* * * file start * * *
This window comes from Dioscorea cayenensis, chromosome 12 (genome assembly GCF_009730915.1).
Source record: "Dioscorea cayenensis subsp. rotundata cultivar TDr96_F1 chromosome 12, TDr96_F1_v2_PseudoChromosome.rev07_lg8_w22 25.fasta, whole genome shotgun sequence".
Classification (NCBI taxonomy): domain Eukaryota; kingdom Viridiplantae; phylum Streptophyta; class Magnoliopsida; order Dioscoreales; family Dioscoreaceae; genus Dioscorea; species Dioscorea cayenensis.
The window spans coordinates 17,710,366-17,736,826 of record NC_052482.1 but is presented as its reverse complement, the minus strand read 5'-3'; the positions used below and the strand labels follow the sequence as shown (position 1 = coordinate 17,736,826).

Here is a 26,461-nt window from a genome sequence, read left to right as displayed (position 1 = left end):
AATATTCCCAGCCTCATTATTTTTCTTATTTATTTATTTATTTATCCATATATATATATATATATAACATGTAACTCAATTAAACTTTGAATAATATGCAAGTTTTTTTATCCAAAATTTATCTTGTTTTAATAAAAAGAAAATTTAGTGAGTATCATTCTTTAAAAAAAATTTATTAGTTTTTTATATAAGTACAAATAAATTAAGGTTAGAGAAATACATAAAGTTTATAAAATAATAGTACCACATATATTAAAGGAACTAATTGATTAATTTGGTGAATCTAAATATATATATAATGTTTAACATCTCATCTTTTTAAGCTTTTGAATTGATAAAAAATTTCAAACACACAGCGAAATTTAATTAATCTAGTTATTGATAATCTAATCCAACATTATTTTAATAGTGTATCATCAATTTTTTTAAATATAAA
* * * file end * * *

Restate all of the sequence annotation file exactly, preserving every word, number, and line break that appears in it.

This window comes from Dioscorea cayenensis, chromosome 12 (genome assembly GCF_009730915.1).
Source record: "Dioscorea cayenensis subsp. rotundata cultivar TDr96_F1 chromosome 12, TDr96_F1_v2_PseudoChromosome.rev07_lg8_w22 25.fasta, whole genome shotgun sequence".
Classification (NCBI taxonomy): domain Eukaryota; kingdom Viridiplantae; phylum Streptophyta; class Magnoliopsida; order Dioscoreales; family Dioscoreaceae; genus Dioscorea; species Dioscorea cayenensis.
The window spans coordinates 17,710,366-17,736,826 of record NC_052482.1 but is presented as its reverse complement, the minus strand read 5'-3'; the positions used below and the strand labels follow the sequence as shown (position 1 = coordinate 17,736,826).

Here is a 26,461-nt window from a genome sequence, read left to right as displayed (position 1 = left end):
AATATTCCCAGCCTCATTATTTTTCTTATTTATTTATTTATTTATCCATATATATATATATATATAACATGTAACTCAATTAAACTTTGAATAATATGCAAGTTTTTTTATCCAAAATTTATCTTGTTTTAATAAAAAGAAAATTTAGTGAGTATCATTCTTTAAAAAAAATTTATTAGTTTTTTATATAAGTACAAATAAATTAAGGTTAGAGAAATACATAAAGTTTATAAAATAATAGTACCACATATATTAAAGGAACTAATTGATTAATTTGGTGAATCTAAATATATATATAATGTTTAACATCTCATCTTTTTAAGCTTTTGAATTGATAAAAAATTTCAAACACACAGCGAAATTTAATTAATCTAGTTATTGATAATCTAATCCAACATTATTTTAATAGTGTATCATCAATTTTTTTAAATATAAA